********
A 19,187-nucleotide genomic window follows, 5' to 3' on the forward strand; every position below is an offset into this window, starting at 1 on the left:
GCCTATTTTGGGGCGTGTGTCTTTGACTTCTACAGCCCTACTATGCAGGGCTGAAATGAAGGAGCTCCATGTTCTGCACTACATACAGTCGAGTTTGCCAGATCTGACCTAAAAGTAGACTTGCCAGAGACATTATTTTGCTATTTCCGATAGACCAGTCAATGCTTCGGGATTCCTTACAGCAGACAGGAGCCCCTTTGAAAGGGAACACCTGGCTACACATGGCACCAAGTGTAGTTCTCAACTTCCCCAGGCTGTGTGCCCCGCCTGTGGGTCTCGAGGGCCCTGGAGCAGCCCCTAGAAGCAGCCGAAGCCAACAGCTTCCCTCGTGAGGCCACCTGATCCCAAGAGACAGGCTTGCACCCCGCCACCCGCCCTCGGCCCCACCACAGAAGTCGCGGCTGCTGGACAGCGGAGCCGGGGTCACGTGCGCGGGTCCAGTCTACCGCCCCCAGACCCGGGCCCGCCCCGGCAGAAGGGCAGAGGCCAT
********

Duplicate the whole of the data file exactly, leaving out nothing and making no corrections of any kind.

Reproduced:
A 19,187-nucleotide genomic window follows, 5' to 3' on the forward strand; every position below is an offset into this window, starting at 1 on the left:
GCCTATTTTGGGGCGTGTGTCTTTGACTTCTACAGCCCTACTATGCAGGGCTGAAATGAAGGAGCTCCATGTTCTGCACTACATACAGTCGAGTTTGCCAGATCTGACCTAAAAGTAGACTTGCCAGAGACATTATTTTGCTATTTCCGATAGACCAGTCAATGCTTCGGGATTCCTTACAGCAGACAGGAGCCCCTTTGAAAGGGAACACCTGGCTACACATGGCACCAAGTGTAGTTCTCAACTTCCCCAGGCTGTGTGCCCCGCCTGTGGGTCTCGAGGGCCCTGGAGCAGCCCCTAGAAGCAGCCGAAGCCAACAGCTTCCCTCGTGAGGCCACCTGATCCCAAGAGACAGGCTTGCACCCCGCCACCCGCCCTCGGCCCCACCACAGAAGTCGCGGCTGCTGGACAGCGGAGCCGGGGTCACGTGCGCGGGTCCAGTCTACCGCCCCCAGACCCGGGCCCGCCCCGGCAGAAGGGCAGAGGCCAT